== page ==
That night I think we shared our dinner with 50 million bugs and flies which wasn’t much fun and on top of that we were sharing our toilets with a few gorgeous green tree frogs who’d taken up residence in the cisterns of the toilets and also inside the toilet bowls. When you flush, green frogs legs and arms appear from the underside of the toilet rim desperately trying to fight the flush and cling on for dear life – what a life that must be! But it seems to work for them and it was so nice to see green tree frogs rather than the hideous cane toad that’s taking over the Northern Territory.
From Daly Waters onto Tennant Creek – what a mission! The journey stretched on forever but we made it into Tennant creek late afternoon and thank goodness it wasn’t as hot as Katherine or Kakadu. The next day it was off to Alice Springs – our biggest day of driving for the week 504kms. Thankfully this drive didn’t seem as long as the others, maybe it was because it wasn’t so hot and we were able to feel half human again, I’m not sure. Anyway, this drive was really stunning country side became a lot greener and there were so many yellow and purple wild flowers along the sides of the road.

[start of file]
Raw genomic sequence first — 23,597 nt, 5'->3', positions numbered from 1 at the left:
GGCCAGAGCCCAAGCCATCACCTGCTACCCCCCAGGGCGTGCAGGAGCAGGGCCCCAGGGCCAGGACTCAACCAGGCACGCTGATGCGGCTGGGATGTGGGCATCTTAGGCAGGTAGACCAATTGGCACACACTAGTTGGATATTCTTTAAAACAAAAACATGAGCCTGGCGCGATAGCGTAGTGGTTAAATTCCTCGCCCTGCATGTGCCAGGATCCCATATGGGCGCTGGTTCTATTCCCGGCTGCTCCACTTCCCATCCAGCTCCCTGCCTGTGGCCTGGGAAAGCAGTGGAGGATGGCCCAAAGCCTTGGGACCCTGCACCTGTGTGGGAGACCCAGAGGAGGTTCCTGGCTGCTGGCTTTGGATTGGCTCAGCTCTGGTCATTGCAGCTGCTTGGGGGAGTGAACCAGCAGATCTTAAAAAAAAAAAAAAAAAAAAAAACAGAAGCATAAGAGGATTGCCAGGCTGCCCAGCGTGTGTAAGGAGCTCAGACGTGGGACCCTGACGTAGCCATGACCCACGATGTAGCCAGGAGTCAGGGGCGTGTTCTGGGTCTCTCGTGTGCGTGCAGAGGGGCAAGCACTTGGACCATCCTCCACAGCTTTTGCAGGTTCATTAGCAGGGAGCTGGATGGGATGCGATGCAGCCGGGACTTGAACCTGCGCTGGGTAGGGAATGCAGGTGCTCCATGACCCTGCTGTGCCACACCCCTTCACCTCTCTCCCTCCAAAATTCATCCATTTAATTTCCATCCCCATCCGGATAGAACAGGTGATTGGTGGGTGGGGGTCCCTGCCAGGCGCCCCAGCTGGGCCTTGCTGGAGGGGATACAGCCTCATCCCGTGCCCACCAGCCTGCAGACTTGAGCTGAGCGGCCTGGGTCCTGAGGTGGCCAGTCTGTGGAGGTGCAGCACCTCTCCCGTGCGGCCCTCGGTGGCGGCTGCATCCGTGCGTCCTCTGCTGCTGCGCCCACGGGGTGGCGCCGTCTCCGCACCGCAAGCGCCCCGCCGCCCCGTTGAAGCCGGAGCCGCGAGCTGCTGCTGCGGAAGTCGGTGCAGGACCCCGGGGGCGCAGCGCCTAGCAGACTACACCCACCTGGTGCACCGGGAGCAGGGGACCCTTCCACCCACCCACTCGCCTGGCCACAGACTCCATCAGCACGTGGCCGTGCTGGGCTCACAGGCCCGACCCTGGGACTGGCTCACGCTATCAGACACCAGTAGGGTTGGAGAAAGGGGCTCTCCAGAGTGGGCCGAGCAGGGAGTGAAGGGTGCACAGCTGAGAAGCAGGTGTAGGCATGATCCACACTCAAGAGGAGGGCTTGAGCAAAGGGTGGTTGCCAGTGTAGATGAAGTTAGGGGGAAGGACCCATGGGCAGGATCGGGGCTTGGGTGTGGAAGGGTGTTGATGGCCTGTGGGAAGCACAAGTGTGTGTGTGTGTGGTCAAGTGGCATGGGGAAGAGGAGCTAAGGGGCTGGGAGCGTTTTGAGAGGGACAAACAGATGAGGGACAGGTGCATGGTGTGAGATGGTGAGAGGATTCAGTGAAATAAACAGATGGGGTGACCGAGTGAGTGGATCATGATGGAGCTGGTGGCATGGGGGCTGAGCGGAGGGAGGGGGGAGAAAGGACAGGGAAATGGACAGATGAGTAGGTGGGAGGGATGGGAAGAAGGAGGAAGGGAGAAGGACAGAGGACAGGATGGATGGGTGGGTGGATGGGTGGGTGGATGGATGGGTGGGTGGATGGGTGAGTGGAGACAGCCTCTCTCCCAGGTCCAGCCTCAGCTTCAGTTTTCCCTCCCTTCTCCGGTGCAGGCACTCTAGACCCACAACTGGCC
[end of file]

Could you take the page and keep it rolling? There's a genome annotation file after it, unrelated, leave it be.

Once we arrived in Alice we found our caravan park and set up camp. The best thing was getting our doonas and jumpers out again because it was only 10C that night – how absolutely wonderful! Tom and I had both noticed a funny noise coming from our car during the day so we decided to get it looked at the following day. Unfortunately after the mechanic looked at Beauty he discovered that the bushers (excuse spelling - don’t ask me to explain what they are or what they do) were loose and that it would take a full day to repair the problem and to top it off he wouldn’t be able to do it until the following Wednesday. So for us it meant spending 5 more nights and a lot more money in Alice than we had originally planned – but that’s life. On the positive side, I could think of worse places to be stuck – Alice is really a nice place and I’d much rather be stuck here than on the side of the road in the middle of the outback.
So we first arrived in Alice last Wednesday and now it’s Tuesday. What have we been doing the last 6 days? Enjoying the cooler weather, sightseeing, relaxing, reading and more relaxing, just the usual holiday kinda stuff. We also met an aboriginal artist and didgeridoo player by the name of Tommy Crow who lives in the caravan park where we’re staying. He put on a great didgeridoo show on at the park and also let me watch him do some of his paintings which are just amazing. You can check out his work at www.sunsetdreamingaustralia.com.au
Tomorrow it’s off the get the car repaired so fingers and toes crossed it all goes well. Well the mechanic just called me a second ago to say that the parts aren’t in yet, so it we’re not able to get it fixed until Thursday – what’s another night in Alice??
Hope everyone's happy and well. Lots of love Megan & Tom